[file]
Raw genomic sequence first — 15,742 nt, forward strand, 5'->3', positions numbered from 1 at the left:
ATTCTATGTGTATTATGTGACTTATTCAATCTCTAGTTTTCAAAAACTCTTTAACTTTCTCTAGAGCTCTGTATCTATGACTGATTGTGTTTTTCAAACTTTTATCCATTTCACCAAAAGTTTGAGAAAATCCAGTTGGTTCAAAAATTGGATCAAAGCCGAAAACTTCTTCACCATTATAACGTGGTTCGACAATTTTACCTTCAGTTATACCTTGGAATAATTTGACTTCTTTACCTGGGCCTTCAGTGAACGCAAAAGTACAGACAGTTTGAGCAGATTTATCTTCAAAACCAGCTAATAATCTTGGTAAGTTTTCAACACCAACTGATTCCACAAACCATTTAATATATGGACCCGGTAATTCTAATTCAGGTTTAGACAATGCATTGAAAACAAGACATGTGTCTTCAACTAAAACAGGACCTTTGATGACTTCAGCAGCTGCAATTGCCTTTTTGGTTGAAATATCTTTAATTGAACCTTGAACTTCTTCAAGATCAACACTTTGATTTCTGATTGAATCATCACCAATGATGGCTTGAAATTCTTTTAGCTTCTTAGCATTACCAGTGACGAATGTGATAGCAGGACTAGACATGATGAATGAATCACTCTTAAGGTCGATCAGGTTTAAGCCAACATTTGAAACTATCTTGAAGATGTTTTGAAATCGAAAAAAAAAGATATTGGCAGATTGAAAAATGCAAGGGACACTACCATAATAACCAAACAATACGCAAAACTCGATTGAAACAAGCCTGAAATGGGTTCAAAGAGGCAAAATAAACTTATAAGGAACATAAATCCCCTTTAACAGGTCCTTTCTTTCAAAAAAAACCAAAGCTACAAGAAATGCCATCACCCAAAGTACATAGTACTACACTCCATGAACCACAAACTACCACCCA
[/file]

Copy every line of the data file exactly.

Raw genomic sequence first — 15,742 nt, forward strand, 5'->3', positions numbered from 1 at the left:
ATTCTATGTGTATTATGTGACTTATTCAATCTCTAGTTTTCAAAAACTCTTTAACTTTCTCTAGAGCTCTGTATCTATGACTGATTGTGTTTTTCAAACTTTTATCCATTTCACCAAAAGTTTGAGAAAATCCAGTTGGTTCAAAAATTGGATCAAAGCCGAAAACTTCTTCACCATTATAACGTGGTTCGACAATTTTACCTTCAGTTATACCTTGGAATAATTTGACTTCTTTACCTGGGCCTTCAGTGAACGCAAAAGTACAGACAGTTTGAGCAGATTTATCTTCAAAACCAGCTAATAATCTTGGTAAGTTTTCAACACCAACTGATTCCACAAACCATTTAATATATGGACCCGGTAATTCTAATTCAGGTTTAGACAATGCATTGAAAACAAGACATGTGTCTTCAACTAAAACAGGACCTTTGATGACTTCAGCAGCTGCAATTGCCTTTTTGGTTGAAATATCTTTAATTGAACCTTGAACTTCTTCAAGATCAACACTTTGATTTCTGATTGAATCATCACCAATGATGGCTTGAAATTCTTTTAGCTTCTTAGCATTACCAGTGACGAATGTGATAGCAGGACTAGACATGATGAATGAATCACTCTTAAGGTCGATCAGGTTTAAGCCAACATTTGAAACTATCTTGAAGATGTTTTGAAATCGAAAAAAAAAGATATTGGCAGATTGAAAAATGCAAGGGACACTACCATAATAACCAAACAATACGCAAAACTCGATTGAAACAAGCCTGAAATGGGTTCAAAGAGGCAAAATAAACTTATAAGGAACATAAATCCCCTTTAACAGGTCCTTTCTTTCAAAAAAAACCAAAGCTACAAGAAATGCCATCACCCAAAGTACATAGTACTACACTCCATGAACCACAAACTACCACCCA